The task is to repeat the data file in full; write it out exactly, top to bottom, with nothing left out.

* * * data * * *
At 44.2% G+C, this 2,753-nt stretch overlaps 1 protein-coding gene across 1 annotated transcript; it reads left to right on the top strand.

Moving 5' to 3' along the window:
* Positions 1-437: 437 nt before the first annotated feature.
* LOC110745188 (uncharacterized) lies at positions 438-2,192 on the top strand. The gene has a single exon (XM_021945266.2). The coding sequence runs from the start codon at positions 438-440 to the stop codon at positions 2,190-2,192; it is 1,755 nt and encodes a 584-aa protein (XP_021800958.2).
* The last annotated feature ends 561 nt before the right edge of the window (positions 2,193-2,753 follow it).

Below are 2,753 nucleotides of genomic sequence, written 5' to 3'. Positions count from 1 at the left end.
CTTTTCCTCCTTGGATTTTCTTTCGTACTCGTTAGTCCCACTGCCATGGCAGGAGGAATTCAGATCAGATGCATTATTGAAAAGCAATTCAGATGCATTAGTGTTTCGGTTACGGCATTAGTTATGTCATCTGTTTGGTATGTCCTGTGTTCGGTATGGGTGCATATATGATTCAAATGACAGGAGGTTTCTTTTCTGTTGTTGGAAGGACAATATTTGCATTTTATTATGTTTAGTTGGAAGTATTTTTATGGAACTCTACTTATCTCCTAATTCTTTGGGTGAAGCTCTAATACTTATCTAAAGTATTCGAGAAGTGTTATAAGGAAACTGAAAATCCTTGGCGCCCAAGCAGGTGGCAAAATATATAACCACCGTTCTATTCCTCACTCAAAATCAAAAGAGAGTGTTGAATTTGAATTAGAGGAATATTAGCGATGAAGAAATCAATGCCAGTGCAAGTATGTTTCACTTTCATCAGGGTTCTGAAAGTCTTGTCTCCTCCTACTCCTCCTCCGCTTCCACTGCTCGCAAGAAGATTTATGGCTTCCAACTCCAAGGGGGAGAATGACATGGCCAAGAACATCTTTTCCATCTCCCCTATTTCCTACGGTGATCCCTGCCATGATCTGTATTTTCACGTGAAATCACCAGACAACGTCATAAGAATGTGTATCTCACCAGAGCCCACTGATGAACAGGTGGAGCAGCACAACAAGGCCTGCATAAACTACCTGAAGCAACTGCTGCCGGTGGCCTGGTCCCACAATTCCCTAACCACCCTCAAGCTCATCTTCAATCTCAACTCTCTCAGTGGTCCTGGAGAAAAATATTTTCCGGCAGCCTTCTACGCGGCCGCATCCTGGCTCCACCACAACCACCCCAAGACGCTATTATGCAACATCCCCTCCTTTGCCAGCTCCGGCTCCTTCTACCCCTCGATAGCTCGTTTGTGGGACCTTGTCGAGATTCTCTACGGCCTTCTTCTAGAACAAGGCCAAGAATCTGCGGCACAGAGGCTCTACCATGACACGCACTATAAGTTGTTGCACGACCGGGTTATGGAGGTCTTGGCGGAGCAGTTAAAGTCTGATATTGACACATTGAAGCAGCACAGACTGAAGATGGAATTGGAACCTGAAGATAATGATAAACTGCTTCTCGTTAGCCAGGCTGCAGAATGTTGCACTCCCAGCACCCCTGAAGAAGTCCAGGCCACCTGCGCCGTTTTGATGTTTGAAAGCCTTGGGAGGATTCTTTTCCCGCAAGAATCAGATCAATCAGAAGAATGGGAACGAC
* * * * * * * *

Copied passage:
At 44.2% G+C, this 2,753-nt stretch overlaps 1 protein-coding gene across 1 annotated transcript; it reads left to right on the top strand.

Moving 5' to 3' along the window:
* Positions 1-437: 437 nt before the first annotated feature.
* LOC110745188 (uncharacterized) lies at positions 438-2,192 on the top strand. The gene has a single exon (XM_021945266.2). The coding sequence runs from the start codon at positions 438-440 to the stop codon at positions 2,190-2,192; it is 1,755 nt and encodes a 584-aa protein (XP_021800958.2).
* The last annotated feature ends 561 nt before the right edge of the window (positions 2,193-2,753 follow it).

Below are 2,753 nucleotides of genomic sequence, written 5' to 3'. Positions count from 1 at the left end.
CTTTTCCTCCTTGGATTTTCTTTCGTACTCGTTAGTCCCACTGCCATGGCAGGAGGAATTCAGATCAGATGCATTATTGAAAAGCAATTCAGATGCATTAGTGTTTCGGTTACGGCATTAGTTATGTCATCTGTTTGGTATGTCCTGTGTTCGGTATGGGTGCATATATGATTCAAATGACAGGAGGTTTCTTTTCTGTTGTTGGAAGGACAATATTTGCATTTTATTATGTTTAGTTGGAAGTATTTTTATGGAACTCTACTTATCTCCTAATTCTTTGGGTGAAGCTCTAATACTTATCTAAAGTATTCGAGAAGTGTTATAAGGAAACTGAAAATCCTTGGCGCCCAAGCAGGTGGCAAAATATATAACCACCGTTCTATTCCTCACTCAAAATCAAAAGAGAGTGTTGAATTTGAATTAGAGGAATATTAGCGATGAAGAAATCAATGCCAGTGCAAGTATGTTTCACTTTCATCAGGGTTCTGAAAGTCTTGTCTCCTCCTACTCCTCCTCCGCTTCCACTGCTCGCAAGAAGATTTATGGCTTCCAACTCCAAGGGGGAGAATGACATGGCCAAGAACATCTTTTCCATCTCCCCTATTTCCTACGGTGATCCCTGCCATGATCTGTATTTTCACGTGAAATCACCAGACAACGTCATAAGAATGTGTATCTCACCAGAGCCCACTGATGAACAGGTGGAGCAGCACAACAAGGCCTGCATAAACTACCTGAAGCAACTGCTGCCGGTGGCCTGGTCCCACAATTCCCTAACCACCCTCAAGCTCATCTTCAATCTCAACTCTCTCAGTGGTCCTGGAGAAAAATATTTTCCGGCAGCCTTCTACGCGGCCGCATCCTGGCTCCACCACAACCACCCCAAGACGCTATTATGCAACATCCCCTCCTTTGCCAGCTCCGGCTCCTTCTACCCCTCGATAGCTCGTTTGTGGGACCTTGTCGAGATTCTCTACGGCCTTCTTCTAGAACAAGGCCAAGAATCTGCGGCACAGAGGCTCTACCATGACACGCACTATAAGTTGTTGCACGACCGGGTTATGGAGGTCTTGGCGGAGCAGTTAAAGTCTGATATTGACACATTGAAGCAGCACAGACTGAAGATGGAATTGGAACCTGAAGATAATGATAAACTGCTTCTCGTTAGCCAGGCTGCAGAATGTTGCACTCCCAGCACCCCTGAAGAAGTCCAGGCCACCTGCGCCGTTTTGATGTTTGAAAGCCTTGGGAGGATTCTTTTCCCGCAAGAATCAGATCAATCAGAAGAATGGGAACGAC